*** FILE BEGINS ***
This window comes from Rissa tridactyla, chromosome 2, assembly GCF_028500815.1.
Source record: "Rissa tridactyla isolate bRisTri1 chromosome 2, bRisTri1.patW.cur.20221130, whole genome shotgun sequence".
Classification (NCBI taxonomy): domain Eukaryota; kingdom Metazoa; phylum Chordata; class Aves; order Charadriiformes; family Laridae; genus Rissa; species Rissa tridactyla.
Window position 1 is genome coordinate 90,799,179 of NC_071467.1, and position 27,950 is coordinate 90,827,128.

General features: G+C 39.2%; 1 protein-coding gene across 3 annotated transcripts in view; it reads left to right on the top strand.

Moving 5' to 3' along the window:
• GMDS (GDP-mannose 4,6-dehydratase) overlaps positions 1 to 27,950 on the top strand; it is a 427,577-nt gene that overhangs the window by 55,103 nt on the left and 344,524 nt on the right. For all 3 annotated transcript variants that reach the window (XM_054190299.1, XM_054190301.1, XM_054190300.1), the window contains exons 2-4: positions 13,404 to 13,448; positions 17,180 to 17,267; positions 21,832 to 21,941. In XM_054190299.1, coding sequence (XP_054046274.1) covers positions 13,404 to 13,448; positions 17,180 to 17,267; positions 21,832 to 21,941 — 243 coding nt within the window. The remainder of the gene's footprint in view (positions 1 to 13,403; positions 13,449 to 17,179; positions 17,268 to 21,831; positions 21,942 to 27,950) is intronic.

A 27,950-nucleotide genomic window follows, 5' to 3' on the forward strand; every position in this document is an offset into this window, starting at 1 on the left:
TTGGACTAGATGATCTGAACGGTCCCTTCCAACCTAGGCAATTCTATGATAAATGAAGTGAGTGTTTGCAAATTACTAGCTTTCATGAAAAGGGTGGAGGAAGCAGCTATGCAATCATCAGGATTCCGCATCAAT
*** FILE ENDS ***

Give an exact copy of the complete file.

This window comes from Rissa tridactyla, chromosome 2, assembly GCF_028500815.1.
Source record: "Rissa tridactyla isolate bRisTri1 chromosome 2, bRisTri1.patW.cur.20221130, whole genome shotgun sequence".
Classification (NCBI taxonomy): domain Eukaryota; kingdom Metazoa; phylum Chordata; class Aves; order Charadriiformes; family Laridae; genus Rissa; species Rissa tridactyla.
Window position 1 is genome coordinate 90,799,179 of NC_071467.1, and position 27,950 is coordinate 90,827,128.

General features: G+C 39.2%; 1 protein-coding gene across 3 annotated transcripts in view; it reads left to right on the top strand.

Moving 5' to 3' along the window:
• GMDS (GDP-mannose 4,6-dehydratase) overlaps positions 1 to 27,950 on the top strand; it is a 427,577-nt gene that overhangs the window by 55,103 nt on the left and 344,524 nt on the right. For all 3 annotated transcript variants that reach the window (XM_054190299.1, XM_054190301.1, XM_054190300.1), the window contains exons 2-4: positions 13,404 to 13,448; positions 17,180 to 17,267; positions 21,832 to 21,941. In XM_054190299.1, coding sequence (XP_054046274.1) covers positions 13,404 to 13,448; positions 17,180 to 17,267; positions 21,832 to 21,941 — 243 coding nt within the window. The remainder of the gene's footprint in view (positions 1 to 13,403; positions 13,449 to 17,179; positions 17,268 to 21,831; positions 21,942 to 27,950) is intronic.

A 27,950-nucleotide genomic window follows, 5' to 3' on the forward strand; every position in this document is an offset into this window, starting at 1 on the left:
TTGGACTAGATGATCTGAACGGTCCCTTCCAACCTAGGCAATTCTATGATAAATGAAGTGAGTGTTTGCAAATTACTAGCTTTCATGAAAAGGGTGGAGGAAGCAGCTATGCAATCATCAGGATTCCGCATCAAT